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Rodd v. Raritan Radiologic Associates

November 24, 2004


On appeal from the Superior Court of New Jersey, Law Division, Middlesex County, Docket No. L-8067-00.

Before Judges Skillman, Parrillo and Grall.

The opinion of the court was delivered by: Parrillo, J.A.D.


Submitted October 5, 2004

In this medical malpractice wrongful death action, defendants, Stuart Kotler, M.D., and Raritan Radiologic Associates, P.A., appeal from entry of judgment, after a jury verdict in favor of plaintiff, Joseph Rodd, individually and as administrator ad prosequendum of the Estate of Maria Rodd, in the amount of $3,240,000, and from denial of their motion for a new trial. For the following reasons, we reverse and remand for a new trial.

The material facts in this matter are as follows. Decedent, Maria Rodd, had a history of severe diffuse bilateral fibrocystic disease, a condition which results in dense breast tissue that appears white in a mammogram, although it is not cancerous. She also underwent operations for cyst aspirations in both breasts, bilateral needle biopsies, and an incisional biopsy, which resulted in scarring. She began having mammography screenings to detect breast cancer early, beginning at some point in 1979 at the age of 30.

Mammography screenings are x-rays of the breast that are taken from two directions - the vertical cranial caudal direction and the horizontal medial lateral oblique direction - in order to detect cancer. To study a mammogram, a radiologist places it in a view box and analyzes it with his naked eye and a hand-held magnifying glass.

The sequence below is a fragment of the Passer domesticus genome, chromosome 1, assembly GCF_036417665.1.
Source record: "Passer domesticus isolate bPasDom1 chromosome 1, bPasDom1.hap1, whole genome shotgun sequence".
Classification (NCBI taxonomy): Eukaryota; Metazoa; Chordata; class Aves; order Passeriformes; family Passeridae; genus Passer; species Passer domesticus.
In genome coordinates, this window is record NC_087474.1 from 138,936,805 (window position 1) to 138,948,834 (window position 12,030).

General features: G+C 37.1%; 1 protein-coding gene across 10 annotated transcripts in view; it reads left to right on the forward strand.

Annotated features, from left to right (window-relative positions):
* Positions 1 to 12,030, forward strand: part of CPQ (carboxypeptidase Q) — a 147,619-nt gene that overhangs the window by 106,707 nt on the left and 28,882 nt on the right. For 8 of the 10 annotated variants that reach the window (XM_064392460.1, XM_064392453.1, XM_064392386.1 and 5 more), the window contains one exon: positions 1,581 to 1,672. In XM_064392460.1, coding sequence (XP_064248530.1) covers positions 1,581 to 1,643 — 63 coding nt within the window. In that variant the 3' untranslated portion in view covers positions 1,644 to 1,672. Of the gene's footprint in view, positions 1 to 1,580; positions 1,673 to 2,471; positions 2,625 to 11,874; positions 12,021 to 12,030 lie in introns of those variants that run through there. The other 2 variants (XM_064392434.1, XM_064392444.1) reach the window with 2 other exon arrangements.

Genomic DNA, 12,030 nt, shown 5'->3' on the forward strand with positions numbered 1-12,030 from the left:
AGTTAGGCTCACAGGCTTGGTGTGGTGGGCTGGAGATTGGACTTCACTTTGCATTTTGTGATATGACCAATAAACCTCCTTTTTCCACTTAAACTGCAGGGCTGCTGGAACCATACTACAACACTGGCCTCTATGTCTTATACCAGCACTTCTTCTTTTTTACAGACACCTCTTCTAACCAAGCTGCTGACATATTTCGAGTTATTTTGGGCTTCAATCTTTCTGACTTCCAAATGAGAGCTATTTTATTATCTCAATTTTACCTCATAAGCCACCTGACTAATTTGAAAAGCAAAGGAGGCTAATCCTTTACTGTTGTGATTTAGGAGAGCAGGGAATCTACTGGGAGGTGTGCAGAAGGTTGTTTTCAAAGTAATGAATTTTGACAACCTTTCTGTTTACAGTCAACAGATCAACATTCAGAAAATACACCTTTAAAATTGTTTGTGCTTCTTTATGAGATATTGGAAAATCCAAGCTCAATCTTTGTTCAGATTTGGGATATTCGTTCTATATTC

The density of the structures between the x-ray beam create an image on the film. Fatty tissue appears grayish black, and calcifications, which are non-cancerous deposits of the mineral calcium, and breast cancer appear white. Clusters of calcifications that are smaller than a millimeter are referred to as micro-calcifications and are indicators of possible malignancies. Radiologists consider both the vertical cranial caudal x-ray and the horizontal medial lateral oblique x-ray to determine whether micro-calcification clusters exist. Two views are necessary because while the view from one direction may indicate a cluster, when viewed from the other direction, the cluster may reveal itself to be calcifications existing on different levels that are not grouped together. The radiologist must examine the shape and edges of the calcifications; round or oval calcifications are generally benign, while clusters of calcifications with ill-defined margins and bizarre shapes may indicate cancer. Radiologists also compare the x-rays of each breast with the other, to determine whether the calcifications correspond with each other, or are significantly different. In order to assess whether changes have occurred in the breast tissue, radiologists compare available films from prior years with the film they are evaluating to see if there is a change in the area of density or increased calcifications.